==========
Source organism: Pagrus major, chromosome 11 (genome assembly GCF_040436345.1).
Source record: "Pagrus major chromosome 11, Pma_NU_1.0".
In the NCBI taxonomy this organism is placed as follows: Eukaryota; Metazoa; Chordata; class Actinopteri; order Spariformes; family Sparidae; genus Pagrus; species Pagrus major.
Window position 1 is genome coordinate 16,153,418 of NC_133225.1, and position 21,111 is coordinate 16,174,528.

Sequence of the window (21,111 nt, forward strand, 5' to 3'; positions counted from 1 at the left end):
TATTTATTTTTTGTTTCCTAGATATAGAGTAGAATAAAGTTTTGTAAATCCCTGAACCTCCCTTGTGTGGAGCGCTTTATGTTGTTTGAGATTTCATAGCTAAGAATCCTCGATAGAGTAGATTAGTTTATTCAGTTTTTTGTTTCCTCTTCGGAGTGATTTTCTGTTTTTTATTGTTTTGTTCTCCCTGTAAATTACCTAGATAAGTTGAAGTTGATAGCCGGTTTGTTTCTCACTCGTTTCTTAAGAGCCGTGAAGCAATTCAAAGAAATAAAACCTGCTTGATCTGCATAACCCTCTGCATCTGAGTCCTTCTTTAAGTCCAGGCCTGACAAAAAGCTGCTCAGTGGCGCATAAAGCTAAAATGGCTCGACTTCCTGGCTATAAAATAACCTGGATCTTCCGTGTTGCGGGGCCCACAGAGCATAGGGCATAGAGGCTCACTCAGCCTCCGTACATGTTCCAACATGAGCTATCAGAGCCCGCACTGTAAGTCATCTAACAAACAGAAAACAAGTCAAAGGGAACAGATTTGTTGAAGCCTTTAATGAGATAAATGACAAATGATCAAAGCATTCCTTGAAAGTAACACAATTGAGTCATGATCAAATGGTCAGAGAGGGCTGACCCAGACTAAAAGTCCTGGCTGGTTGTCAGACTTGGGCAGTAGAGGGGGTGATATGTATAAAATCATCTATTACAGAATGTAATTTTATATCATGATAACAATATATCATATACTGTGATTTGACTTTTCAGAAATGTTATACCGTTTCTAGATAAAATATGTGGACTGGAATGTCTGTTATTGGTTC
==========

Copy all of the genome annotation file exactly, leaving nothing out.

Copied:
Source organism: Pagrus major, chromosome 11 (genome assembly GCF_040436345.1).
Source record: "Pagrus major chromosome 11, Pma_NU_1.0".
In the NCBI taxonomy this organism is placed as follows: Eukaryota; Metazoa; Chordata; class Actinopteri; order Spariformes; family Sparidae; genus Pagrus; species Pagrus major.
Window position 1 is genome coordinate 16,153,418 of NC_133225.1, and position 21,111 is coordinate 16,174,528.

Sequence of the window (21,111 nt, forward strand, 5' to 3'; positions counted from 1 at the left end):
TATTTATTTTTTGTTTCCTAGATATAGAGTAGAATAAAGTTTTGTAAATCCCTGAACCTCCCTTGTGTGGAGCGCTTTATGTTGTTTGAGATTTCATAGCTAAGAATCCTCGATAGAGTAGATTAGTTTATTCAGTTTTTTGTTTCCTCTTCGGAGTGATTTTCTGTTTTTTATTGTTTTGTTCTCCCTGTAAATTACCTAGATAAGTTGAAGTTGATAGCCGGTTTGTTTCTCACTCGTTTCTTAAGAGCCGTGAAGCAATTCAAAGAAATAAAACCTGCTTGATCTGCATAACCCTCTGCATCTGAGTCCTTCTTTAAGTCCAGGCCTGACAAAAAGCTGCTCAGTGGCGCATAAAGCTAAAATGGCTCGACTTCCTGGCTATAAAATAACCTGGATCTTCCGTGTTGCGGGGCCCACAGAGCATAGGGCATAGAGGCTCACTCAGCCTCCGTACATGTTCCAACATGAGCTATCAGAGCCCGCACTGTAAGTCATCTAACAAACAGAAAACAAGTCAAAGGGAACAGATTTGTTGAAGCCTTTAATGAGATAAATGACAAATGATCAAAGCATTCCTTGAAAGTAACACAATTGAGTCATGATCAAATGGTCAGAGAGGGCTGACCCAGACTAAAAGTCCTGGCTGGTTGTCAGACTTGGGCAGTAGAGGGGGTGATATGTATAAAATCATCTATTACAGAATGTAATTTTATATCATGATAACAATATATCATATACTGTGATTTGACTTTTCAGAAATGTTATACCGTTTCTAGATAAAATATGTGGACTGGAATGTCTGTTATTGGTTC